Consulting with employees

Article reference: UK-IA-EMP02
Last updated: September 2022 | 7 min read

The Information and Consultation of Employees Regulations 2004 imposes a duty on larger employers to ensure that employees are consulted about various issues relating to the business they work in.

Consulting within this context means informing employees about business decisions (voluntarily or after an employee has made a request) and allowing staff to contribute ideas or concerns.

The regulations apply to public and private organisations in Great Britain that employ more than 50 people and that carry out an economic activity, whether or not operating for gain.

Types of organisation might include: companies, partnerships, co-operatives, mutual, building societies, associations, trade unions, charities and even some individuals - if they are employers who carry out an economic activity. Additionally, schools, colleges, universities, NHS trusts, and central and local government bodies must comply.

An employee request is not a valid unless it is either:

  • a single request made by at least 2% of the employees in the undertaking; or
  • a number of separate requests made on the same or different days by employees that when taken together mean that at least 2% of the employees in that undertaking have made requests, provided that the requests are made within a period of six months.

How to inform and consult

Your business strategy and ideas are likely to be completely comprehensible to you. Perhaps as an employee, or a specialist in a certain field, they may be more difficult for someone outside the management chain to grasp.

It is essential that the employees concerned understand properly what it is that they are being consulted about, so that they are able to consider the matter and to express their views.

Further, arrangements to inform and consult will be different for each employer. The duty requires an ongoing communication between you and the employee. Very simply, this involves communicating any important developments that could affect the people who work for the organisation.

'Inform' means you should tell employees what is planned. 'Consult' means you should listen and take into account their views when deciding what to do.

There are a number of ways you can inform and consult. For example, information about the company's economic situation could be passed on in small group meetings with departmental managers, or a questionnaire could be sent to staff to find out what employees think about a suggested course of action.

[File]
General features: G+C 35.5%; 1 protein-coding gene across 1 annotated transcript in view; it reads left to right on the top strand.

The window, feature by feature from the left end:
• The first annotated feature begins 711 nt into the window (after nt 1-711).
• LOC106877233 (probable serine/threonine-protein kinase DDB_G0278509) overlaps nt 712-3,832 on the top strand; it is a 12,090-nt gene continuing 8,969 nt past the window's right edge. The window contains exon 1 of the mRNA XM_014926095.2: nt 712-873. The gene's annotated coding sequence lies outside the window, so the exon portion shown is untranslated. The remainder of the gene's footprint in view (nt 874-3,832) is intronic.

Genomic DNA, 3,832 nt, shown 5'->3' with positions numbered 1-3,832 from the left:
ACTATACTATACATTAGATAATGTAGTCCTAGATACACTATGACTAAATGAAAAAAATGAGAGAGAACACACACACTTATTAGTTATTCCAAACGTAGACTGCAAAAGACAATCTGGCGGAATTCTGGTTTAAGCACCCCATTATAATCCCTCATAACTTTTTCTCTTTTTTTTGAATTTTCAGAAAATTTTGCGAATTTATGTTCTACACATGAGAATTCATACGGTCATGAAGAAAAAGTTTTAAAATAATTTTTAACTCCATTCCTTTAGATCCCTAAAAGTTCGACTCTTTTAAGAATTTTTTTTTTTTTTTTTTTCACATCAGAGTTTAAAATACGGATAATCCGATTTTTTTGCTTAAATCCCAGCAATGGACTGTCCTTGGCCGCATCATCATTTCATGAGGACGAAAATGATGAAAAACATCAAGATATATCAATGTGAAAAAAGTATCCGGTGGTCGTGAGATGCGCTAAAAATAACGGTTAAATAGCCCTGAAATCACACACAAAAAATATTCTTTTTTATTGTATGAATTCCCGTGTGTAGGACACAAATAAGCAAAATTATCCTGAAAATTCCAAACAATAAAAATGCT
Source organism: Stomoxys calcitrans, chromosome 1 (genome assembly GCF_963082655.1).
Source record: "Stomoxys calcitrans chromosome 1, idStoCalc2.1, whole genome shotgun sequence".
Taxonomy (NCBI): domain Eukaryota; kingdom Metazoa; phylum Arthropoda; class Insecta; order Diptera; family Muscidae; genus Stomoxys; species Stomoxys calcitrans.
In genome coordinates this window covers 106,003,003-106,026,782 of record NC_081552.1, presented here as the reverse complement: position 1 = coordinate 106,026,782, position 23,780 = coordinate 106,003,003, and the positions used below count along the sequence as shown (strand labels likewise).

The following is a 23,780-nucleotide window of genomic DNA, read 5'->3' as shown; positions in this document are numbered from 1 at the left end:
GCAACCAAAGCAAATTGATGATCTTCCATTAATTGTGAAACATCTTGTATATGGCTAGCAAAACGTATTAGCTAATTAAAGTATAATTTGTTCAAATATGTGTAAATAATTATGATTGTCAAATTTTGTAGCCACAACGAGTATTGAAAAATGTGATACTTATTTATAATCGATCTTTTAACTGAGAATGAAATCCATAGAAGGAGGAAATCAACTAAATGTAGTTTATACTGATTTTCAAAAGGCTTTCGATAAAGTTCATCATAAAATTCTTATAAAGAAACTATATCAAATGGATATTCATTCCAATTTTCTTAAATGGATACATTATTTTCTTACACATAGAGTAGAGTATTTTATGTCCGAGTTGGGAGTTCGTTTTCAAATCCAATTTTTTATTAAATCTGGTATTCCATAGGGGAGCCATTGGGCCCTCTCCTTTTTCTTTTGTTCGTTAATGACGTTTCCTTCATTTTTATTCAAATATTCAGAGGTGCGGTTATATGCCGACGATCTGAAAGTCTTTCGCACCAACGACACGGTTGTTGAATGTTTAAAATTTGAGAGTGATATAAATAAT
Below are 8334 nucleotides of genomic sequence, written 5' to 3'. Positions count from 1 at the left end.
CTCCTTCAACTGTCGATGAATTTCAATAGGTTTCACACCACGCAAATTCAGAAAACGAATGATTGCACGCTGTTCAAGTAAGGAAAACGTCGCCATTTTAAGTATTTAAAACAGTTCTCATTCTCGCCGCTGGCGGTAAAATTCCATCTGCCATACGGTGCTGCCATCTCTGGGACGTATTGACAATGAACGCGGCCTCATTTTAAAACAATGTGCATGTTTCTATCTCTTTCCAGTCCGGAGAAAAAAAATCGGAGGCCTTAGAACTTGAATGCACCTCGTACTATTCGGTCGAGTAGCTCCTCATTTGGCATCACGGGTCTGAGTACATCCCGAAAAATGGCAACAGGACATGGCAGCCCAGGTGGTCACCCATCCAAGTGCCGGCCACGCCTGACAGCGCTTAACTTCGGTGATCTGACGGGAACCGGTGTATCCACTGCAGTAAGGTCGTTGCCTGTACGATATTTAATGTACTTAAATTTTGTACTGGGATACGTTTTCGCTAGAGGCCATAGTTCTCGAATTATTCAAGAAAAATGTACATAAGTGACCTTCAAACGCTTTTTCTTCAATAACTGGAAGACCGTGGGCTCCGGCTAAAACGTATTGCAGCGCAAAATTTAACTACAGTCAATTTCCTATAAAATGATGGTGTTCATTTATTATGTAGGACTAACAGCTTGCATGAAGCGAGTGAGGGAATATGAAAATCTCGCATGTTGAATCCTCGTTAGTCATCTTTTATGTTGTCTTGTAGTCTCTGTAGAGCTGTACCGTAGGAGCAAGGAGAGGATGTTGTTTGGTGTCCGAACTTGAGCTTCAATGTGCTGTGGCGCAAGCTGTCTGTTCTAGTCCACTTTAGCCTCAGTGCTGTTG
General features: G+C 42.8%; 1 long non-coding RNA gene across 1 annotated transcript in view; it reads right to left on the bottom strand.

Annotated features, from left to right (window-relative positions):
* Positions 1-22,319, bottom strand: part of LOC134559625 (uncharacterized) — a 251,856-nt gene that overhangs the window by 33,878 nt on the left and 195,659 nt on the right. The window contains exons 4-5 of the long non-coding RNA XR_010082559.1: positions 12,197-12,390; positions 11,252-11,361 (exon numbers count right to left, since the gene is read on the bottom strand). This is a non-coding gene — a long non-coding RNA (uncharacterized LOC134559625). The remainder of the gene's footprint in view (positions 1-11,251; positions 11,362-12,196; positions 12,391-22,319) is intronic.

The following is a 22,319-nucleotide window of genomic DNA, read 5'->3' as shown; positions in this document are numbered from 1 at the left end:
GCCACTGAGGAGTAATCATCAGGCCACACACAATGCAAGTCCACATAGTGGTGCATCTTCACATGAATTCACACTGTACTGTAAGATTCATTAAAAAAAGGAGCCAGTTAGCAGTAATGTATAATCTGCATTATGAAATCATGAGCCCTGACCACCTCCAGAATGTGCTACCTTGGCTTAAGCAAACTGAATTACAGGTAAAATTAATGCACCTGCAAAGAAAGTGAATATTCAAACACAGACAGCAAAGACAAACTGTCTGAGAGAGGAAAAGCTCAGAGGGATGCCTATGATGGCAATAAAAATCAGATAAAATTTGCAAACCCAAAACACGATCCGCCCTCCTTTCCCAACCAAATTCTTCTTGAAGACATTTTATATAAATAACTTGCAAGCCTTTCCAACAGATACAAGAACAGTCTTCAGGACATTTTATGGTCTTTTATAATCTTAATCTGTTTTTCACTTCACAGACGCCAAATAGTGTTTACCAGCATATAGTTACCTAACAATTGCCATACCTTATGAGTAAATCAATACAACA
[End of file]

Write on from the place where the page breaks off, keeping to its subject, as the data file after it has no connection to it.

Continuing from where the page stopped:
Other ways to communicate include:

  • intranet bulletins
  • e-mail messages
  • team briefings
  • newsletters
  • video-conferencing

In larger organisations, it may be helpful to set up a joint consultative committee (or staff council). This helps to build trust between the employer and staff representatives and regular meetings can help make suggestions more useful and relevant.

Because every organisation is different, the new duties allow for flexibility in the way employers do this. Unless the information is commercially sensitive or confidential, you should try to be open about how you do this. How you tell employees will of course depend on:

  • what you need to tell them
  • the size and structure of the organisation
  • employees' usual work practices

Note: employees have a right to request information under regulation 30. An employer who dismisses an employee who seeks information does so unfairly.

What do employers need to tell employees?

There are approximately seven sets of circumstances in which employers have specific legal obligations to consult with employees and/or their representatives.

General and unfair dismissal

This is a general duty to consult any employee before dismissing him. Failure to do so will result in the dismissal being treated as unfair dismissal if the employee seeks redress at an employment tribunal.


Employers must consult appropriate representatives of employees if 20 or more employees at one establishment are to be made redundant within a period of 90 days (TULRCA 1992, s.188 as amended).

The penalty for not doing so in this situation is an order to pay each affected employee a protective award of up to 90 days' pay (with no maximum limit).

Read more about collective redundancies.

Business transfers

Generally, the TUPE regulations provide that the seller and the purchaser of any business or undertaking must consult appropriate representatives of employees who may be affected by any proposed sale or purchase of the employing business or undertaking.

The penalty for not doing so in this situation is likely to be an award of 'appropriate compensation' of up to 13 weeks' pay.